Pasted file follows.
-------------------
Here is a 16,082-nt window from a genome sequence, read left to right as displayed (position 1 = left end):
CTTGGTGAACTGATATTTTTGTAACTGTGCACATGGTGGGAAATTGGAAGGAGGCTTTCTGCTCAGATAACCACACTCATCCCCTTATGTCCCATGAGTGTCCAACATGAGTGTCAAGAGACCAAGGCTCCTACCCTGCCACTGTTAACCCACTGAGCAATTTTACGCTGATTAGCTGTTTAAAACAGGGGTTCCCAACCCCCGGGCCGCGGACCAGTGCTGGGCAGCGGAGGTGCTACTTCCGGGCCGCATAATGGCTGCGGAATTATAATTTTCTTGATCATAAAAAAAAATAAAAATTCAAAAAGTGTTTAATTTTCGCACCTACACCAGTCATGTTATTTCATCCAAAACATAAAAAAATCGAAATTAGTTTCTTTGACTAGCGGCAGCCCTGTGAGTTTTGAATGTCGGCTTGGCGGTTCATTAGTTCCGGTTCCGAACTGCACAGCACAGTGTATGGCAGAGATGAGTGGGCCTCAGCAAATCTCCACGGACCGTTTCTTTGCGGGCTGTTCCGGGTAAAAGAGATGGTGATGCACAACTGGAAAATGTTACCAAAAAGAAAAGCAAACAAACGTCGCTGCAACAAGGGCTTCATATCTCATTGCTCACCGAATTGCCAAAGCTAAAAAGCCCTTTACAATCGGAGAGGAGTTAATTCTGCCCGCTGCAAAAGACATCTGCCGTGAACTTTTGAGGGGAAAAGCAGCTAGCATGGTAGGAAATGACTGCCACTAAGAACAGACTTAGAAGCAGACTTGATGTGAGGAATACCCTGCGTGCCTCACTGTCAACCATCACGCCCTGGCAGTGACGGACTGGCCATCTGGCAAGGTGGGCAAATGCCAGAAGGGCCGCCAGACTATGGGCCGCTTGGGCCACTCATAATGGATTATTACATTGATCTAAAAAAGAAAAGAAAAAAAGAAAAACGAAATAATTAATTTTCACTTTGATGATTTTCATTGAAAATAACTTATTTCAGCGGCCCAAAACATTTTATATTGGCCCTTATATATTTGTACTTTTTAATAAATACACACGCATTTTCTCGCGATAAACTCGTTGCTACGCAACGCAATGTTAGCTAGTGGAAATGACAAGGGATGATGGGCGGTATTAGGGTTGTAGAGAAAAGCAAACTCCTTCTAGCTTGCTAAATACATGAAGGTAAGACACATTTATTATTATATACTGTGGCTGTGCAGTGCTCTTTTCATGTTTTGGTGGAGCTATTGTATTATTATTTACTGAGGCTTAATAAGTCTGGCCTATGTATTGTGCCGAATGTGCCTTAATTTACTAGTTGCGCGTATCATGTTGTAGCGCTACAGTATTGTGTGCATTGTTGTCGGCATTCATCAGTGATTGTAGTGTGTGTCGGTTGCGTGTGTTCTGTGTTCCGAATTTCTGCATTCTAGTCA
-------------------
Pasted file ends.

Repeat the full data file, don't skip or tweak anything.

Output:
Here is a 16,082-nt window from a genome sequence, read left to right as displayed (position 1 = left end):
CTTGGTGAACTGATATTTTTGTAACTGTGCACATGGTGGGAAATTGGAAGGAGGCTTTCTGCTCAGATAACCACACTCATCCCCTTATGTCCCATGAGTGTCCAACATGAGTGTCAAGAGACCAAGGCTCCTACCCTGCCACTGTTAACCCACTGAGCAATTTTACGCTGATTAGCTGTTTAAAACAGGGGTTCCCAACCCCCGGGCCGCGGACCAGTGCTGGGCAGCGGAGGTGCTACTTCCGGGCCGCATAATGGCTGCGGAATTATAATTTTCTTGATCATAAAAAAAAATAAAAATTCAAAAAGTGTTTAATTTTCGCACCTACACCAGTCATGTTATTTCATCCAAAACATAAAAAAATCGAAATTAGTTTCTTTGACTAGCGGCAGCCCTGTGAGTTTTGAATGTCGGCTTGGCGGTTCATTAGTTCCGGTTCCGAACTGCACAGCACAGTGTATGGCAGAGATGAGTGGGCCTCAGCAAATCTCCACGGACCGTTTCTTTGCGGGCTGTTCCGGGTAAAAGAGATGGTGATGCACAACTGGAAAATGTTACCAAAAAGAAAAGCAAACAAACGTCGCTGCAACAAGGGCTTCATATCTCATTGCTCACCGAATTGCCAAAGCTAAAAAGCCCTTTACAATCGGAGAGGAGTTAATTCTGCCCGCTGCAAAAGACATCTGCCGTGAACTTTTGAGGGGAAAAGCAGCTAGCATGGTAGGAAATGACTGCCACTAAGAACAGACTTAGAAGCAGACTTGATGTGAGGAATACCCTGCGTGCCTCACTGTCAACCATCACGCCCTGGCAGTGACGGACTGGCCATCTGGCAAGGTGGGCAAATGCCAGAAGGGCCGCCAGACTATGGGCCGCTTGGGCCACTCATAATGGATTATTACATTGATCTAAAAAAGAAAAGAAAAAAAGAAAAACGAAATAATTAATTTTCACTTTGATGATTTTCATTGAAAATAACTTATTTCAGCGGCCCAAAACATTTTATATTGGCCCTTATATATTTGTACTTTTTAATAAATACACACGCATTTTCTCGCGATAAACTCGTTGCTACGCAACGCAATGTTAGCTAGTGGAAATGACAAGGGATGATGGGCGGTATTAGGGTTGTAGAGAAAAGCAAACTCCTTCTAGCTTGCTAAATACATGAAGGTAAGACACATTTATTATTATATACTGTGGCTGTGCAGTGCTCTTTTCATGTTTTGGTGGAGCTATTGTATTATTATTTACTGAGGCTTAATAAGTCTGGCCTATGTATTGTGCCGAATGTGCCTTAATTTACTAGTTGCGCGTATCATGTTGTAGCGCTACAGTATTGTGTGCATTGTTGTCGGCATTCATCAGTGATTGTAGTGTGTGTCGGTTGCGTGTGTTCTGTGTTCCGAATTTCTGCATTCTAGTCA